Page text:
My Experience Going to a New Psychiatrist for Medication
I went to a new psychiatric nurse today.
I am on medication for depression, bipolar disorder, anxiety and other mental health issues. I have been on medications now for over 15 years and I am doing very well. The problem is that the nurse who has been prescribing my medications just retired last month, giving me only one month’s notice. I had to scramble to find someone new to prescribe my medications so I could continue to be mentally healthy. The first psych nurse, whom I called and left three messages with, never got back to me. Finally, I was given the name of another psych nurse. She actually called me back, and we set up an appointment.
Today was my first appointment with this new psychiatric nurse. Now, I am starting over again with a new person. Even though I have been going to someone for years for my medications and even in the same office, some things happened that I didn’t expect.
I suddenly felt the nerves in my body go on high alert. I wished the person at the check-in desk would smile at me as I gave her my insurance card. I sat with my back to the wall so I could see the whole room and nothing could surprise me. I could not read a magazine because my mind needed to be aware and alert. I waited for the unknown.
I worried a bit when she was five minutes late. Questions filled my mind. “Will she be a nice person? What if she is not nice and I am stuck with her for who knows how long? Will she make this a formal process or relaxed? Will she respect me as a person and not just see me as my mental illness?”
When she finally came to get me and led me into her office, I had to choose which chair to sit in — the one closest to her chair, or the one further away. I chose the closer chair because that is the one I had used with my last psych nurse, and to show myself I was OK. I wish I would have sat in the chair further away to show it would take some time before I could trust her. Maybe next time.
Once she sat down, it was time for the intake. Time to start over again. This is what happened and how I felt:
She had me sign papers covering privacy and conditions of treatment. I felt like I was a business acquisition or a child being told how I could get in trouble.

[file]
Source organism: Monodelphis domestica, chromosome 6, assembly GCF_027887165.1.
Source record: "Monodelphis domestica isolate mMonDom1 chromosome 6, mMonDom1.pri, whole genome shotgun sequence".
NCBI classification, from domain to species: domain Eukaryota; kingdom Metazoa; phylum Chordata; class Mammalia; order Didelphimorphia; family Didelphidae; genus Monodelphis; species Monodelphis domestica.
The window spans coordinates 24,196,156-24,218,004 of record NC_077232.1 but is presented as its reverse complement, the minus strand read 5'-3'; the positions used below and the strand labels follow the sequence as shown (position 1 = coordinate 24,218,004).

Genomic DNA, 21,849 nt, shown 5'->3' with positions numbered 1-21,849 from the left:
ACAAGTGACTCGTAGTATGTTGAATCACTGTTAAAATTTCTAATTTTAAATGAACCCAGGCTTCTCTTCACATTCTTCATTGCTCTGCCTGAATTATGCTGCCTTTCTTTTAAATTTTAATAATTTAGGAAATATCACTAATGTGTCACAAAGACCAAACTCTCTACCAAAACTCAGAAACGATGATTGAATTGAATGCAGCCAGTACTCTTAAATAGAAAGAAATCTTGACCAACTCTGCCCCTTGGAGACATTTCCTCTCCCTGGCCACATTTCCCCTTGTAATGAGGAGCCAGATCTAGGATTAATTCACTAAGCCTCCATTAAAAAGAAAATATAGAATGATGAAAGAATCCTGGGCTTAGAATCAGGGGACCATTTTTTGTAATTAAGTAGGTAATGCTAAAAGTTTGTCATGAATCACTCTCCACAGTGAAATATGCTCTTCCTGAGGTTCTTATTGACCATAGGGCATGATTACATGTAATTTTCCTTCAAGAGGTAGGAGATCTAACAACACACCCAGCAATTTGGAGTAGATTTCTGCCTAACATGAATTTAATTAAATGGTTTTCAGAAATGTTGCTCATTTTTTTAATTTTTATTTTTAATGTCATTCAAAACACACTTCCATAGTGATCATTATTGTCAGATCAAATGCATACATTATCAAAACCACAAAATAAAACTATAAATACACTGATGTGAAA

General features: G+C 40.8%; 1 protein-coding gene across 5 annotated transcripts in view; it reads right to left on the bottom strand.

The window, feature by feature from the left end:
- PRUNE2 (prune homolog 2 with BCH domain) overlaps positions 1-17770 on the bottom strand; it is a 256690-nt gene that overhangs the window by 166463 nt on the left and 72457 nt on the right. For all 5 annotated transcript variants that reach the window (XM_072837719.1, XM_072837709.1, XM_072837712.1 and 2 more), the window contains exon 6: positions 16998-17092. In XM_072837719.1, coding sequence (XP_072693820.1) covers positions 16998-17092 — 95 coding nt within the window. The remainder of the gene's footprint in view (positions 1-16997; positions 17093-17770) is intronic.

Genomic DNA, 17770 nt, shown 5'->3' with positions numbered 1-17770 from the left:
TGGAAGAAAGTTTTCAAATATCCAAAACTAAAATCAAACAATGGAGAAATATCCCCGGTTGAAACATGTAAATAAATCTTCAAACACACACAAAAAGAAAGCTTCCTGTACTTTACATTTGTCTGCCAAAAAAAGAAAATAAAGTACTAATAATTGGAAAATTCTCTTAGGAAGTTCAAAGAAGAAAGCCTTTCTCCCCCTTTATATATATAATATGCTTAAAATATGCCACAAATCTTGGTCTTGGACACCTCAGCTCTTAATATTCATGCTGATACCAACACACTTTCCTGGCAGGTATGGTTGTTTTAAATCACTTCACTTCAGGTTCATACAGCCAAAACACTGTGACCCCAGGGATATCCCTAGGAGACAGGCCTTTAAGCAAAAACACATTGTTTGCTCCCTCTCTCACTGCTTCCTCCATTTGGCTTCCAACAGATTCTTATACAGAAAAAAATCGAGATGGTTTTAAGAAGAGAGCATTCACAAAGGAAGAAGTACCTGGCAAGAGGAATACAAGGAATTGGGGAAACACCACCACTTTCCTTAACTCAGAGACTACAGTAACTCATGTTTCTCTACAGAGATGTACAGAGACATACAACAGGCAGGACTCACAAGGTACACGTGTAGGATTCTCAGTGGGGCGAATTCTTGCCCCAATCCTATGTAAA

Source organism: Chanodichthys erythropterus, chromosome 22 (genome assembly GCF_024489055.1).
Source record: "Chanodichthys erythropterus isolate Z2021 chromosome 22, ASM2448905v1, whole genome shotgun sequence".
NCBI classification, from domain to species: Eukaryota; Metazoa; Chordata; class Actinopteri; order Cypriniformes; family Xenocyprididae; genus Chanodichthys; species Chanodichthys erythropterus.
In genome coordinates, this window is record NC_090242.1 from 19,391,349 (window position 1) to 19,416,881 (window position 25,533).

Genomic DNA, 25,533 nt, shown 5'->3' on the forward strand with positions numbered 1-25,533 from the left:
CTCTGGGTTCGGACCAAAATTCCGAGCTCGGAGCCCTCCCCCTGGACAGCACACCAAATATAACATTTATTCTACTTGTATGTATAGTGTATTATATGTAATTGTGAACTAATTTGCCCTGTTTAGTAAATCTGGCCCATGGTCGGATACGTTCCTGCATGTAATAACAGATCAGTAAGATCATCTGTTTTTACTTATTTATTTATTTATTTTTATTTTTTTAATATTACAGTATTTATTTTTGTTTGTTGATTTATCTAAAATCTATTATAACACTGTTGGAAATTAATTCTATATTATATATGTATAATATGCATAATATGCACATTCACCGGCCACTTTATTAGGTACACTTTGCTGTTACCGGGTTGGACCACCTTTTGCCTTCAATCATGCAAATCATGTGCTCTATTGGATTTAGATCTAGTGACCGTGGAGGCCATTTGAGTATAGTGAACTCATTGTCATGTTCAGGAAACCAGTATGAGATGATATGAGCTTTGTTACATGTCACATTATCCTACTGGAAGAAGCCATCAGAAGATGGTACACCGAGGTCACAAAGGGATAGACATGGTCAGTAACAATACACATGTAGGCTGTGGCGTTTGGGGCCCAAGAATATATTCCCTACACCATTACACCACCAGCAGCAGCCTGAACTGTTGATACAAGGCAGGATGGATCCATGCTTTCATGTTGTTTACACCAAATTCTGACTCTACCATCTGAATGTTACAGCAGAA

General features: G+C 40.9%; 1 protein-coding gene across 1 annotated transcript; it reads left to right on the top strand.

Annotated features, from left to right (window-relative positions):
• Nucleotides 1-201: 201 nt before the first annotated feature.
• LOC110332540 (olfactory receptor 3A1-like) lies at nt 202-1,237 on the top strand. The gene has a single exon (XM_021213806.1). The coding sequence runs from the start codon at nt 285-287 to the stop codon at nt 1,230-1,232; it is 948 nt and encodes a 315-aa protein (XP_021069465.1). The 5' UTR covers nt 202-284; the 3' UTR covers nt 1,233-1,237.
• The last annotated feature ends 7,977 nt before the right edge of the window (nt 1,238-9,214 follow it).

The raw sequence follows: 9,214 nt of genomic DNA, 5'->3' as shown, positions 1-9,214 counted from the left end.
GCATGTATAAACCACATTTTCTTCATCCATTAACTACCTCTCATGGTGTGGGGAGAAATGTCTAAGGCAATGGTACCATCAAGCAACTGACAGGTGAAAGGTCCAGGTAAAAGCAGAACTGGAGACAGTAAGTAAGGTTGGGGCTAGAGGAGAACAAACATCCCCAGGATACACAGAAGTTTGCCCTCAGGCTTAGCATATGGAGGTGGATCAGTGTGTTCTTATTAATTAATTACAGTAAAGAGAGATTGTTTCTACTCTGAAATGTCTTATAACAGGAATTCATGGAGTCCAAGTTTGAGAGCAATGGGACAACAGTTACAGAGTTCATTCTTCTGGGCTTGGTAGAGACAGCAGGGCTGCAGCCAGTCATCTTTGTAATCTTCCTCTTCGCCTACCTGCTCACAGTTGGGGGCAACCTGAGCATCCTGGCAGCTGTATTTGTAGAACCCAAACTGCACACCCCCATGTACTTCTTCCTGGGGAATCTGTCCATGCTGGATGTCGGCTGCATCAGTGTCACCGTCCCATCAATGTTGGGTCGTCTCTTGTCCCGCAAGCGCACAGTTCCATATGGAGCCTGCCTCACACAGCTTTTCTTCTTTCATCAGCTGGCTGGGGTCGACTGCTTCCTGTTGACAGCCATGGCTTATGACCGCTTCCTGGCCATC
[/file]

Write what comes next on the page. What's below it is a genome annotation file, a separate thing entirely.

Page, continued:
She took my pulse and blood pressure. It was high. It is usually low. That proved my nerves were on high alert.
She asked me about my doses of medications, including when I had started each one, what other medications I had taken in the past and why I had changed them. I felt stupid because I couldn’t remember. After all, back when I was going through the dark times, I didn’t care what was happening to me or when things changed. I have never been one to write these things down or remember dates.
We went through questions about why I was on the medications, what had happened in my depression, why I was told I had bipolar disorder, when I had been in the hospital, what I had used to try to die by suicide, and many other personal questions about my mental health. I felt like she thought I was still in that state or that she was on edge in case I might be a danger to myself or others now. It felt like I did when I went into the hospital those times and everyone was suspicious of me, looking out for the worst in me. I don’t like it when only the bad and hard times of my life are known without a person seeing me as me — without seeing how far I have come. I don’t like being known as my illness.
She asked me if I felt like harming myself or others today. No, of course not. She didn’t know how, when those questions are asked of me, all sorts of past memories flood my mind and worry comes across me. I wanted to get defensive, but she didn’t know any better. She doesn’t yet know me or trust me.
I know all these things were a part of what needed to be done upon seeing a new psychiatric nurse, but I wish these things would have happened also or instead:
I wish she would have had me fill out the info about myself before I came in to see her in person.
I wish the intake process didn’t have to be just about negative stuff on the first visit. It is hard telling a person whom I don’t even know yet about the deepest, most negative things in my life.
I wish she would have asked me how I have overcome my mental illnesses.
I wish she would have asked me about the skills I have learned to help me cope with and live my life.
I wish she would have asked me to describe my current good mental state.
I wish she would have said a couple of encouraging words or a positive compliment about me.
I wish I didn’t have to always be a patient in the mental health system. It would have been nice if she would have acknowledged that.
In general, I wish I didn’t have to go back to the beginning again, but it is necessary. I am a person with a mental health diagnosis, for which medication helps me to live at a healthy level. So I do what needs to be done. I retell my story of the hard times, knowing it will keep the good times going.
Editor’s note: Please see a doctor before starting or stopping a medication.
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Thinkstock photo via vadimguzhva